Did you hear the one about the funny Economist ?

Did you hear the one about why the Irish Economics professor did not one, but two research studies before publishing his new theory? 

To be sure, to be sure!

Yup, I made that one up. Apologies, couldn’t resist! I’m not an Economist, nor a Comedian (to be sure!), nor am I at all sure how I know what I know (see the previous article on knowledge here).

However, I was at Kilkenomics recently. Having seen the brilliant David McWilliams speak a few years ago in the Cayman Islands, combining great knowledge with humour to land his opinions, I was irresistibly drawn to this festival for many reasons, a key one being to get a sense for how injecting humour would support learning and shifting of opinions among both the panellists and the audience.

My clear sense was that by shifting energy through laughter, everyone was much more open to new learnings and shifting preconceived biases than would have been the case a typical conference focussed on Economics.

So how did they do it? Well, when I looked at the festival schedule and signed up for about a dozen of the fifty or so panel discussions held in theatres and pubs over the weekend, I wondered where the comedy acts were in this “Economics and Comedy” festival. It was almost all panel discussions.

The answer was simple. Every panel was facilitated by a professional comedian. As I couldn’t be in multiple places at one time (a reminder of Hermione Granger in one of those Harry Potter books!), I didn’t get to see all of these comedy cat-herders in action, but I did see both Colm O’Regan and Andrew Maxwell in action several times.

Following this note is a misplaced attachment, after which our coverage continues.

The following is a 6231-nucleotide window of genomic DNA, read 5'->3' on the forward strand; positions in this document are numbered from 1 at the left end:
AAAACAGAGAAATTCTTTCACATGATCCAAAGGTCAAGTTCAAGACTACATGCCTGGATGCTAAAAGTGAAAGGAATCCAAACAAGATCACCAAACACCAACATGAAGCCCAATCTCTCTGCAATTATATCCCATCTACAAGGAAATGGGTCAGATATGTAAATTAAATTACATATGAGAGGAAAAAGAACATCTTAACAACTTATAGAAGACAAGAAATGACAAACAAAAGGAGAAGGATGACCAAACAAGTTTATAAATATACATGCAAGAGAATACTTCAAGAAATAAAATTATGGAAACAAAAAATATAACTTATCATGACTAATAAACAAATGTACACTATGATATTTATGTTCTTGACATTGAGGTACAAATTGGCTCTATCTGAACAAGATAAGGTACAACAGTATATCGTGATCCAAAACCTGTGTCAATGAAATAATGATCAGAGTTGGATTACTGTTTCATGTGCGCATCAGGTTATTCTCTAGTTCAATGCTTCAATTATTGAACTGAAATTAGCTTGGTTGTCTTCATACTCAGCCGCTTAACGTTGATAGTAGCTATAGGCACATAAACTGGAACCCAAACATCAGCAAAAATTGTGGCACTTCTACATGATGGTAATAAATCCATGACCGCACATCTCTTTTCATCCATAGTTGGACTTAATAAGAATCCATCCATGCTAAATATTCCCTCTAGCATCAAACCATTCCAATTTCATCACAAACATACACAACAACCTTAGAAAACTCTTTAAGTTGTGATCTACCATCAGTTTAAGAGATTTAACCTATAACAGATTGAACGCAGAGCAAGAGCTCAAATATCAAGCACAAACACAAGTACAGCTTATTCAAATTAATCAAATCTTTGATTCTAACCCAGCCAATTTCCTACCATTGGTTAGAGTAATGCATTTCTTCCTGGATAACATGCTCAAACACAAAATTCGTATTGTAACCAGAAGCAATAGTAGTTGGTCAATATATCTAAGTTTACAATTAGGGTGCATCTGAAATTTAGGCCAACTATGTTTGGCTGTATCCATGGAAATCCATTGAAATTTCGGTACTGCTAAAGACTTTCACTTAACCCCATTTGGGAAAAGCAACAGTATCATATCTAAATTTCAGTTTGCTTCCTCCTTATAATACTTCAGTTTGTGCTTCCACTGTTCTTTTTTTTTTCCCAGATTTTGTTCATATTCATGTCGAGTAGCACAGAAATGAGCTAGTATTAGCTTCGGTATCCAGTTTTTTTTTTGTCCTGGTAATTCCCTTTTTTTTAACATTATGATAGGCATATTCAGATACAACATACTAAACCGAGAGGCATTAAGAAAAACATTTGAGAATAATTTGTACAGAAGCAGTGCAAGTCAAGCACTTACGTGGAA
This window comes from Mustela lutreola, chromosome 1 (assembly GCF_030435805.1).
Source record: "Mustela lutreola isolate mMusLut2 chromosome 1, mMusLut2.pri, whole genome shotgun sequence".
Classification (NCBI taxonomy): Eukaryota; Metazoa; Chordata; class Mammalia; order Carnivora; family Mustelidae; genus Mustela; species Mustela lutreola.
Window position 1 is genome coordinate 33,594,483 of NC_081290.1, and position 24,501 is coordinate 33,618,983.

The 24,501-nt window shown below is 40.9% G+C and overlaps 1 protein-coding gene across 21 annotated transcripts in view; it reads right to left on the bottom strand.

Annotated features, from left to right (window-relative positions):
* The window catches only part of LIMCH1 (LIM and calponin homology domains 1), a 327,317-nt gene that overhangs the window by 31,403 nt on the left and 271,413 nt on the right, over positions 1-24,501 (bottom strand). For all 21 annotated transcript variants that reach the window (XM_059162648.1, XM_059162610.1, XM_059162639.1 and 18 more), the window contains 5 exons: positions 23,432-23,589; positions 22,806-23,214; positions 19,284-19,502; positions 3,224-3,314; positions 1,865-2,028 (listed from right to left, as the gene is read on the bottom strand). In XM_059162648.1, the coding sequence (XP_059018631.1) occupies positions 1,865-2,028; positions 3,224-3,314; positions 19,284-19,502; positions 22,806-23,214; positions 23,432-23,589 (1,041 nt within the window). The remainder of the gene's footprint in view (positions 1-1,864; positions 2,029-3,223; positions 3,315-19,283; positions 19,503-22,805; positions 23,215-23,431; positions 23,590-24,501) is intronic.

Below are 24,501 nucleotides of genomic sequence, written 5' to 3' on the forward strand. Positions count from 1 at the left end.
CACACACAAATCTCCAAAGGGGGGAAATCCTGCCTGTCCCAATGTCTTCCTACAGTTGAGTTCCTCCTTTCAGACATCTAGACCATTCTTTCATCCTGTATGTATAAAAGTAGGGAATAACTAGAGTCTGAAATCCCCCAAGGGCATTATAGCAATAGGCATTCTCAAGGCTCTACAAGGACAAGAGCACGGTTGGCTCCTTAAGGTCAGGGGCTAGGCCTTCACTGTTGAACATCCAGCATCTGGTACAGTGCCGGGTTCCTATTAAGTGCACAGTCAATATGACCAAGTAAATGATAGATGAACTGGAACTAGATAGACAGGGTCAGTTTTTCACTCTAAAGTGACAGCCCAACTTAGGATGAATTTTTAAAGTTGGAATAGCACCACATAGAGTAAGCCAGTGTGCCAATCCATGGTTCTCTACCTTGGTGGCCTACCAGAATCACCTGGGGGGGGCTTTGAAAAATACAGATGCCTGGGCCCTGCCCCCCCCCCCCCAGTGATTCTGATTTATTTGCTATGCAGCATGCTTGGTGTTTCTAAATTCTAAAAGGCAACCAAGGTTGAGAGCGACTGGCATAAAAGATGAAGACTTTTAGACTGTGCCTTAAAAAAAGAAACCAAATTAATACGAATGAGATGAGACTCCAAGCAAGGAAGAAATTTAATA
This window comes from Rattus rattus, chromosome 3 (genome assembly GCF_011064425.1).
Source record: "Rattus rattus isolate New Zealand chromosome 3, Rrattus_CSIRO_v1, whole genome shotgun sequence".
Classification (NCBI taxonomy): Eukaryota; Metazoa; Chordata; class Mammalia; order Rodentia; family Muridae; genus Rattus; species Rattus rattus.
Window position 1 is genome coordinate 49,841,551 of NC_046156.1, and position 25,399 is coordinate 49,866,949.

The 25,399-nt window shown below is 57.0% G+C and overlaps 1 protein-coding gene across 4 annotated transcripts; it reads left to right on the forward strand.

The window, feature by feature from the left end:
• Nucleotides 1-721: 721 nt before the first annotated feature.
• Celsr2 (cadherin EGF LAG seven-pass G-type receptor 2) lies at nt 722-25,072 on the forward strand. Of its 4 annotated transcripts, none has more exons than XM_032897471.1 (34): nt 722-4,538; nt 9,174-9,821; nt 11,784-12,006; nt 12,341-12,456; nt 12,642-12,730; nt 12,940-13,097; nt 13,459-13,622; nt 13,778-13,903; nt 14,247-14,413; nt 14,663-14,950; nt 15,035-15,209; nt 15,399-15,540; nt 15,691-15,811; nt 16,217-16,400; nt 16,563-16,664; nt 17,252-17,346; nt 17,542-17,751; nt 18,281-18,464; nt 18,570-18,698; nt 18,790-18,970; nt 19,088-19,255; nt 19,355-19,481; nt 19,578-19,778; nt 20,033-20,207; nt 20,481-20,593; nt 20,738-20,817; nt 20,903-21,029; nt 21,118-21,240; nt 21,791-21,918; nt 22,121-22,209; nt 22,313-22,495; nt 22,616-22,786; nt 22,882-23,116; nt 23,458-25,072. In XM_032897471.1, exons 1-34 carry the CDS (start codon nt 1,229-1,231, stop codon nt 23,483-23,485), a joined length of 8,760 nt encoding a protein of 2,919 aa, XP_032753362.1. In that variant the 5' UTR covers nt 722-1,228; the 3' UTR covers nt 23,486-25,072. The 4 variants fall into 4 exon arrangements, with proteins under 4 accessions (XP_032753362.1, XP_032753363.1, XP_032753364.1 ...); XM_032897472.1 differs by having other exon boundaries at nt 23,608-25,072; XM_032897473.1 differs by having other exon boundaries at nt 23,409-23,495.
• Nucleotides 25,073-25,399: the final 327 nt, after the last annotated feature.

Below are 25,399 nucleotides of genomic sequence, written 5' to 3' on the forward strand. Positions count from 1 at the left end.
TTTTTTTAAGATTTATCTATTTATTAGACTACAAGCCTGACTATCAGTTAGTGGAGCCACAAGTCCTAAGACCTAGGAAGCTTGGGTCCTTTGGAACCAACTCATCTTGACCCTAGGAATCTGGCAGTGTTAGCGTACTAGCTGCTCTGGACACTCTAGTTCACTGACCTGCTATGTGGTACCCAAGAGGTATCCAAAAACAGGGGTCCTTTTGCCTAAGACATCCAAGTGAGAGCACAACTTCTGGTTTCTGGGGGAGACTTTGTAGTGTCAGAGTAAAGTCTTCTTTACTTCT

Both of them have different styles, and both also played the role of “let me try to translate this for us simple folk” even though they had researched deeply and were very knowledgeable themselves. I loved both their styles, and look forward to seeing them both next year.

One classic from Colm after several of his panellists had spoken in-depth on a doom-laden topic for long minutes. After a quiet and perfect timed pause, he simply said “so…Armageddon then”. Cue collapse of both audience and panel in laughter PLUS the energy and tone of the panel discussion then elevated right away out of detailed and dense analysis to more incisive points. Win all around!

Deadly! (ie brilliant!)

In thinking of this, am also reminded of a comedian that (I’m told) all comedians look up to as a master, and that is Jon Stewart. The Daily Show was hosted by Jon for seventeen years, where he skewered pomposity and cut through bullshit. Finding comic material around politics, the economy, social injustice and more, four nights a week for seventeen years. I loved it.

The hosts at Kilkenomics are doing the same, panel after panel, subject after subject. Come in 2018, listen, learn, laugh!

So much magic from Jon Stewart out there, loved this one on Fraud.

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